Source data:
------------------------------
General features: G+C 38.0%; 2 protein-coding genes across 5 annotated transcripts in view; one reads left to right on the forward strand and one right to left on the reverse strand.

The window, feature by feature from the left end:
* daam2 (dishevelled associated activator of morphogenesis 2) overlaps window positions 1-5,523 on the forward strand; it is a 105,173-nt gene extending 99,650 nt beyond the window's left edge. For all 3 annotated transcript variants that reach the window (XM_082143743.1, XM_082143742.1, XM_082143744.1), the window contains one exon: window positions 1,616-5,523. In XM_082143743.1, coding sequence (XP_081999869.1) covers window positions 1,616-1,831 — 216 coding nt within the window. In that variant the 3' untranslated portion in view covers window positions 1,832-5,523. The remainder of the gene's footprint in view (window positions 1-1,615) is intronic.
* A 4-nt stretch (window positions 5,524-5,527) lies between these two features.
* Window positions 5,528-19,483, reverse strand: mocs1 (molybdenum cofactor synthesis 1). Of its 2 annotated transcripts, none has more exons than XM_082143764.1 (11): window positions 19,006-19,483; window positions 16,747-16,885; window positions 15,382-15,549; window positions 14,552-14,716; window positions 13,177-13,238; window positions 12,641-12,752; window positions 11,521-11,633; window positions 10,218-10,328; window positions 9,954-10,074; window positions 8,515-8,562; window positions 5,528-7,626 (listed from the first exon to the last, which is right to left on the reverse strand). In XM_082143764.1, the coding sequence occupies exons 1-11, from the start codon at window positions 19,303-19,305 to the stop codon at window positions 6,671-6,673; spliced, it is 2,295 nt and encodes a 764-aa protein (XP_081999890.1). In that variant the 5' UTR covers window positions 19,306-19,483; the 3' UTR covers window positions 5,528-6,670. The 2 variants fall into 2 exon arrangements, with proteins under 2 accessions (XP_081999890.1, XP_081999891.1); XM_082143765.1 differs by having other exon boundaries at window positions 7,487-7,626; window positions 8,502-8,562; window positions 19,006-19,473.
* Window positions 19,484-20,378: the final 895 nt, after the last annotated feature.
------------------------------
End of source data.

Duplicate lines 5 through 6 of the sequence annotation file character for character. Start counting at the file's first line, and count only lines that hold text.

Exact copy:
* Window positions 5,528-19,483, reverse strand: mocs1 (molybdenum cofactor synthesis 1). Of its 2 annotated transcripts, none has more exons than XM_082143764.1 (11): window positions 19,006-19,483; window positions 16,747-16,885; window positions 15,382-15,549; window positions 14,552-14,716; window positions 13,177-13,238; window positions 12,641-12,752; window positions 11,521-11,633; window positions 10,218-10,328; window positions 9,954-10,074; window positions 8,515-8,562; window positions 5,528-7,626 (listed from the first exon to the last, which is right to left on the reverse strand). In XM_082143764.1, the coding sequence occupies exons 1-11, from the start codon at window positions 19,303-19,305 to the stop codon at window positions 6,671-6,673; spliced, it is 2,295 nt and encodes a 764-aa protein (XP_081999890.1). In that variant the 5' UTR covers window positions 19,306-19,483; the 3' UTR covers window positions 5,528-6,670. The 2 variants fall into 2 exon arrangements, with proteins under 2 accessions (XP_081999890.1, XP_081999891.1); XM_082143765.1 differs by having other exon boundaries at window positions 7,487-7,626; window positions 8,502-8,562; window positions 19,006-19,473.
* Window positions 19,484-20,378: the final 895 nt, after the last annotated feature.